There’s truly no form of marketing that’s as strong as that of the meme – yes, you read that correctly. For every cent studios put into elaborate marketing campaigns, celebrity interviews, and demographic-centric trailers – I can’t think of anything quite as engaging or relevant as when a trailer drops, and the internet collectively memes it to death. So with that being said, M3GAN was obviously a film that was memed from the get-go, and it makes all the sense in the world. The character of M3GAN herself is as perfectly creepy as everyone as Blumhouse intended for her to be, but on the flip side, there is something so immediately amusing about the way she talks and carries herself. Simply put, from the teaser trailer alone, M3GAN seemed to be everything it needed to be and set the bar firmly in the middle of the road of what to expect. Yet, to my absolute delight, the film is way more than what it’s being advertised as. Sure, what you see is what you get – the story is about the same as what you can infer from the trailer and the tone is more or less about what you’d expect; but the real kicker here is how the satirical edge is genuinely great and the themes/commentary on social media and technology are not at all redundant but actually… thoughtful and sharp? A surprise, but a welcome one!

Director Gerald Johnstone sets the mood perfectly from the moment this opens with the freakiest advertisement you could possibly imagine, and the film really never falters from this tone as the rest of the film progresses. The entirety of M3GAN is a pretty simple but nonetheless impressive balancing act of camp and terror. A lot of this is in credit due to the central performances of the film, as they manage to take the material seriously for us to invest in the characters but also knowing exactly how to deliver the comedic beats to perfection. Allison Williams is really strong here as the somewhat-lead of the film Gemma, with a character who is refreshingly layered and emotionally complex as she has to take in her niece Cady (Violet McGraw) after her parents are killed in a car accident. McGraw also delivers one of the best child performances I’ve seen in quite sometime, showing some genuine dramatic chops. However, it’s really the performance from young actress Amie Donald as M3GAN herself that obviously steals the show. Her line delivery is absolutely immaculate here… some truly grade-A laughs at several points in the film. While the makeup and effects do a lot of heavy lifting, it’s undeniably impressive that Donald is as creepy and amusing as she is in equal measure for an actress her age. Truly a one-of-a-kind performance.

One thing that I was a bit trepidatious about going into the film was the PG-13 rating assigned to it. Having seen the film, I’m actually quite impressed with what it gets away with and how effective it is regardless of the limitations. This mostly feels in credit due to clever editing and post-production, but also Gerald Johnstone’s vision behind the camera. As I mentioned earlier, this film was memed to death from the moment the trailer dropped – and I think the film itself is a perfect blend of both the horror elements that it promises as well as the comedic elements, but it never feels like either hurt or compromise the other. One of the legends of the horror genre as of late James Wan came up with the story for this, and it makes all the sense in the world after you watch it. While I think the way people are comparing every moderately wacky film to Malignant is getting a bit redundant, they both have a similar blend of comedy and terror where both the comedy is sharp, yet not at the expense of the terror which gets both brutal and shocking.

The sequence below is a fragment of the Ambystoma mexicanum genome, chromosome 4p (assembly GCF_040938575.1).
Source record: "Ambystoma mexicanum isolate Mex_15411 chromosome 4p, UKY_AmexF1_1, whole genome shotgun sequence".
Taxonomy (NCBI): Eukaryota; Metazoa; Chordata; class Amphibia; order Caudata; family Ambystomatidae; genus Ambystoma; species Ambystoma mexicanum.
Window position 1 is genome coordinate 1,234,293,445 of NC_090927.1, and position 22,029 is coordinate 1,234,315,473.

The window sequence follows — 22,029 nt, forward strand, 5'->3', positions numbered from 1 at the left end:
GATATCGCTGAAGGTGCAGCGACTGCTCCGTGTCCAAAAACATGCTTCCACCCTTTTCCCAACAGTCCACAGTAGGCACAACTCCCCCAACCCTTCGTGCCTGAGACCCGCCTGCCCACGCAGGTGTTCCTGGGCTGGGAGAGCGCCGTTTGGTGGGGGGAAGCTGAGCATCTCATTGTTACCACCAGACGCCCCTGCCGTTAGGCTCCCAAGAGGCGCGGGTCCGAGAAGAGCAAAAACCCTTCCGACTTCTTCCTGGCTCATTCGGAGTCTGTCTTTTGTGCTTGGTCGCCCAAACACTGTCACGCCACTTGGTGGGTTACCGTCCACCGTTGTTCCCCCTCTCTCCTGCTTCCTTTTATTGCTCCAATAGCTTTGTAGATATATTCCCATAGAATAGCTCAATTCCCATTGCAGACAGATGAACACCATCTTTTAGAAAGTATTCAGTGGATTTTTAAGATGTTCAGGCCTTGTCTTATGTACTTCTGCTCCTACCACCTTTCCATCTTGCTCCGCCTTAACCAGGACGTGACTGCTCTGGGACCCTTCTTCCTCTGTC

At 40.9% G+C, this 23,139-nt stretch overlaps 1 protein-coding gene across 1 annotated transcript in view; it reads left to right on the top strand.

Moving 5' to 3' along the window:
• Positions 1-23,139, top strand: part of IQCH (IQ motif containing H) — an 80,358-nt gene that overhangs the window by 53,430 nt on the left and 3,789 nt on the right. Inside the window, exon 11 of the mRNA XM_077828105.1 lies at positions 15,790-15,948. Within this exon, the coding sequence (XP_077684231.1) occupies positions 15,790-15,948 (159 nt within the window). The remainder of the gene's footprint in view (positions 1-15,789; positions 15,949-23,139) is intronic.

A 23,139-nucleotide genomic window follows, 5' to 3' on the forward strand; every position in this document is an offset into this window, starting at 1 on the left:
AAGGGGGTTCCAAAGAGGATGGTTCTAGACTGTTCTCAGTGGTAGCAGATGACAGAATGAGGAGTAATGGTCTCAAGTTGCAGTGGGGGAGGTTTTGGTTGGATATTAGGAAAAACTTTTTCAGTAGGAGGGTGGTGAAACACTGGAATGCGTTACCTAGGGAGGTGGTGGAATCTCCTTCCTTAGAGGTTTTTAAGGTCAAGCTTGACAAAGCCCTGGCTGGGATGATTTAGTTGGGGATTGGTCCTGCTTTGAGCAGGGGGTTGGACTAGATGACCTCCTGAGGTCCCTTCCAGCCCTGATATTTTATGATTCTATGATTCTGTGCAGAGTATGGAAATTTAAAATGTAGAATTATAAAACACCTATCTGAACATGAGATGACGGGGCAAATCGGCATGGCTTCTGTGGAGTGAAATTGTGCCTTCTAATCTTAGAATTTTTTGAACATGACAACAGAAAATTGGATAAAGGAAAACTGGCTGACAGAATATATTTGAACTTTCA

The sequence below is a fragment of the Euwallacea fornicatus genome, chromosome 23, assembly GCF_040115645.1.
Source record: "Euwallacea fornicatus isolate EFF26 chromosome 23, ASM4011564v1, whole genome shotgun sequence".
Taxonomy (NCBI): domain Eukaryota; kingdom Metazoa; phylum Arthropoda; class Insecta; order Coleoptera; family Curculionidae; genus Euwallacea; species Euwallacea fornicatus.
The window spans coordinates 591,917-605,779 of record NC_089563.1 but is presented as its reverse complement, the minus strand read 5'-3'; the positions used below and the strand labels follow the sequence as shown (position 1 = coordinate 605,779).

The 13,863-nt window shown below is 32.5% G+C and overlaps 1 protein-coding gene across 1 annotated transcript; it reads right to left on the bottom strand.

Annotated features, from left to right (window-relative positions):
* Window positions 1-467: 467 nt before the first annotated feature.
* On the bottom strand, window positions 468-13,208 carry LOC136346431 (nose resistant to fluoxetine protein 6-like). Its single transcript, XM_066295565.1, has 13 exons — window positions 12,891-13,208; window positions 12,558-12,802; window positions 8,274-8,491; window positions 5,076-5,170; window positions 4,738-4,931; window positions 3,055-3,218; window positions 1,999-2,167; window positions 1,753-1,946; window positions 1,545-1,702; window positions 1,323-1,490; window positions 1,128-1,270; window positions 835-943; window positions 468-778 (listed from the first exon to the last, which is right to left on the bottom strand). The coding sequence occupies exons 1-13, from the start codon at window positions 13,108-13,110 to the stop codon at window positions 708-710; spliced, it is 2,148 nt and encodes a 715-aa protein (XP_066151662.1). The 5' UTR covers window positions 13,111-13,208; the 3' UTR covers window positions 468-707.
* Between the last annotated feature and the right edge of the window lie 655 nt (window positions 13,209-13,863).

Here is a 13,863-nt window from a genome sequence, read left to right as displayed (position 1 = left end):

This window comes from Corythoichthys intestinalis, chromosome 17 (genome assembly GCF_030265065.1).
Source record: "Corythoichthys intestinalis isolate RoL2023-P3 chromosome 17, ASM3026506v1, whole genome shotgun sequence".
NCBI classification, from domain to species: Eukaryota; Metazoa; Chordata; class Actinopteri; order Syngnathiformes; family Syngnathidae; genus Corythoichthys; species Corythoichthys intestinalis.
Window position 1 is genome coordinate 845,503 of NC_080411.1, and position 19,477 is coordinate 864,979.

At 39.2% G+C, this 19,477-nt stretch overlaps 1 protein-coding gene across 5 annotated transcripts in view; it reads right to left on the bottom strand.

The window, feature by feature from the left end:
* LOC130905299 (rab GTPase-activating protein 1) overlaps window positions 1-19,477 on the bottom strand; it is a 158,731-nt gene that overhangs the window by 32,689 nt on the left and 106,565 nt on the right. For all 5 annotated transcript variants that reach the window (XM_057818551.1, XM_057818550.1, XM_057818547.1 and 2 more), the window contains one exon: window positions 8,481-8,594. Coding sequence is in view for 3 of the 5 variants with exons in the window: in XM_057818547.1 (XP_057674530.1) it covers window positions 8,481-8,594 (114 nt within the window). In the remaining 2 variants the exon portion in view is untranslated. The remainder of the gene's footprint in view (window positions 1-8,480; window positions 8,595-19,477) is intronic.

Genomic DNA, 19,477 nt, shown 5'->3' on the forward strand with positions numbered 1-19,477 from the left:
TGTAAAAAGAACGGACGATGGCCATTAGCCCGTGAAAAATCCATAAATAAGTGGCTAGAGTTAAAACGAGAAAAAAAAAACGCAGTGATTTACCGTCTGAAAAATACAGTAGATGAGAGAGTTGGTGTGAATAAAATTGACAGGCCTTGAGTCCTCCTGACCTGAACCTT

At the end of the day, what makes M3GAN stand out even aside from a handful of genuinely hilarious laughs, effective and spine-tingling horror, and a unique, instant horror-icon at its core is the surprisingly sharp and insightful examination on technology and the effects it has on the kids of today. While the film doesn’t make a lot of bold or unsurprising statements here, it is fun to see just how far the film takes the satire of corporations monopolozing kids and their attention spans for profit; even as bodies start falling at the hands of M3GAN. On the flip side to this, the relationship between Gemma and Cady is a nice change of pace for everything else going on as well, as there’s a fair amount of heart and genuine chemistry share between the two of them. All of these elements are perfectly cooked, and help the horror hit all the more hard when it happens because you actually give a shit about the outcome of it all.

I know it’s only January, but M3GAN is one hell of a way to kick-off the New Year and gives Blumhouse an immediate leg-up in the race. It’s an absolute blast of the film, and truly feels like the perfect start for a potential franchise if it does well financially this weekend. So get out to the theater so we can get M2GAN!


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